New NFP entertainment capping rules

Despite the NFP sector pointing out that salary-packaged entertainment fringe benefits is relied on by the NFP sector to ‘top up’ salaries, which are consistently below those in the for-profit and public sectors, legislation was passed in November to cap them.

As of 1 April 2016, salary-packaged meal entertainment and holiday accommodation (venue hire) will only qualify for FBT exemption (or the FBT rebate) up to a grossed up value of $5,000. This is about $2,500 cash value.

Salary-packaged entertainment will also be reportable on employee payment summaries.

While many in the NFP sector were in favour of a cap on entertainment packaging, they also called for a higher cap than $5,000. The sector explained that the original rationale for the FBT concession — to attract suitably skilled employees into the NFP sector through the ability to offer reasonably competitive benefits packages — remains as compelling today as when first introduced.

FBT concessions were introduced as NFP organisations could not afford to recruit and retain employees at the same level as for-profit or government organisations. NFP organisations were offered the tax concession as a means of attracting a competent labour force and to alleviate to some degree the wage disparity between commercial, ‘market-based’ remuneration and the wages offered in the NFP sector. This wage disparity has only continued to grow and the rationale of attracting people with the right skills to work for NFP organisations continues to justify the FBT concession.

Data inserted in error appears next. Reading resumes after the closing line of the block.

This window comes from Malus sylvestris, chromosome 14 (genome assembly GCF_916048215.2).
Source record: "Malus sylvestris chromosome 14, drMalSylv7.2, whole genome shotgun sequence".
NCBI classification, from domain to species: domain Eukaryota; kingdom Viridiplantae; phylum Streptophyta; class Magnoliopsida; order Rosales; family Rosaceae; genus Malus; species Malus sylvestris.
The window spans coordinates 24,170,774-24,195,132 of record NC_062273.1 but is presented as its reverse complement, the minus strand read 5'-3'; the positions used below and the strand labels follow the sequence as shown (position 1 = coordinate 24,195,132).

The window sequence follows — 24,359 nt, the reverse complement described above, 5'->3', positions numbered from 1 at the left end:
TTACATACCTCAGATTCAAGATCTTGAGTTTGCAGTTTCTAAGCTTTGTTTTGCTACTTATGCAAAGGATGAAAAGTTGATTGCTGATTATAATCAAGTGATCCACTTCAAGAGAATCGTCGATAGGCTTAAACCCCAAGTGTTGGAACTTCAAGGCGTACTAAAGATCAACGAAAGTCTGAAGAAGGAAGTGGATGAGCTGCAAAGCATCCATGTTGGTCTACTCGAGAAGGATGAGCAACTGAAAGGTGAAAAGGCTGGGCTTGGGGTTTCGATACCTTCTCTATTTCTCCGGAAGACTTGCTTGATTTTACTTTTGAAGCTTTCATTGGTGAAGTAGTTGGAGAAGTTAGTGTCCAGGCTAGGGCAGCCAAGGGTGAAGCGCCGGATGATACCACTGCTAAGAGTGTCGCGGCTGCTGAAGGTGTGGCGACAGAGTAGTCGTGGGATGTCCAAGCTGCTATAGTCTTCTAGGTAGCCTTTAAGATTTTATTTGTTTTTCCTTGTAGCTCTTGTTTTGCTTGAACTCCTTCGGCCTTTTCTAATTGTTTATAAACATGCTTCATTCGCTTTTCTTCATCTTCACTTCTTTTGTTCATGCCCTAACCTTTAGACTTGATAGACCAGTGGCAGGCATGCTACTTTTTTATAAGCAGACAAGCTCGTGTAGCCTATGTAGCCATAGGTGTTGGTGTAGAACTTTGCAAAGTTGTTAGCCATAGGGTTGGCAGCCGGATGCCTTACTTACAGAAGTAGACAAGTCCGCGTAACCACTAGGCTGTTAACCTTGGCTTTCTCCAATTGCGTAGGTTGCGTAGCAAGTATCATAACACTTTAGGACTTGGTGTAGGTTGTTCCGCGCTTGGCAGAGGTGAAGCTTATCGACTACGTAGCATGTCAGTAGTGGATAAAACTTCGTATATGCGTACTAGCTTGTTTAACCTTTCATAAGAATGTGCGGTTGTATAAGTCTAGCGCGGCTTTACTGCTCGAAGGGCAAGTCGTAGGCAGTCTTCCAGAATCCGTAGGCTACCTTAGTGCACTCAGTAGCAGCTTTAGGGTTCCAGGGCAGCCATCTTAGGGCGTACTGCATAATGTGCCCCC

Exempt benefits are an accepted component of salary packaging arrangements across the NFP sector, and the sector pointed out that the capping of such benefits will cause economic hardship to employees, many of whom are acknowledged as receiving relatively poor remuneration for their work. For example, the retention of FBT concessions for NFP disability organisations will be critical to the success of the National Disability Insurance Scheme (NDIS). The bulk of people who work in the disability sector (along with aged care, child care and welfare services) are staff with few or no formal qualifications. They are responsible for providing personal care and support to the most vulnerable in Australia, and generally the work is hard and poorly remunerated.

Those working in the disability sector see salary packaging as a key component of their recruitment, remuneration and retention incentives, because the direct financial benefits are highly valued. At a time when more staff will be required as the demand for services grows with the introduction of NDIS, there is deep concern in the disability sector that the loss of the added benefits associated with salary packaging will place acute pressure on a sector which already struggles to recruit and retain employees.

Furthermore, it is likely to have a significant impact on the capacity of NFP organisations to recruit and retain staff across the entire sector, as those working in particular support roles such as business services, HR, finance and legal services will no longer be able to utilise the FBT concessions to seek to achieve some parity with for-profit and government salaries.

NFP organisations will now need to consider whether alternative remuneration strategies are available to them.

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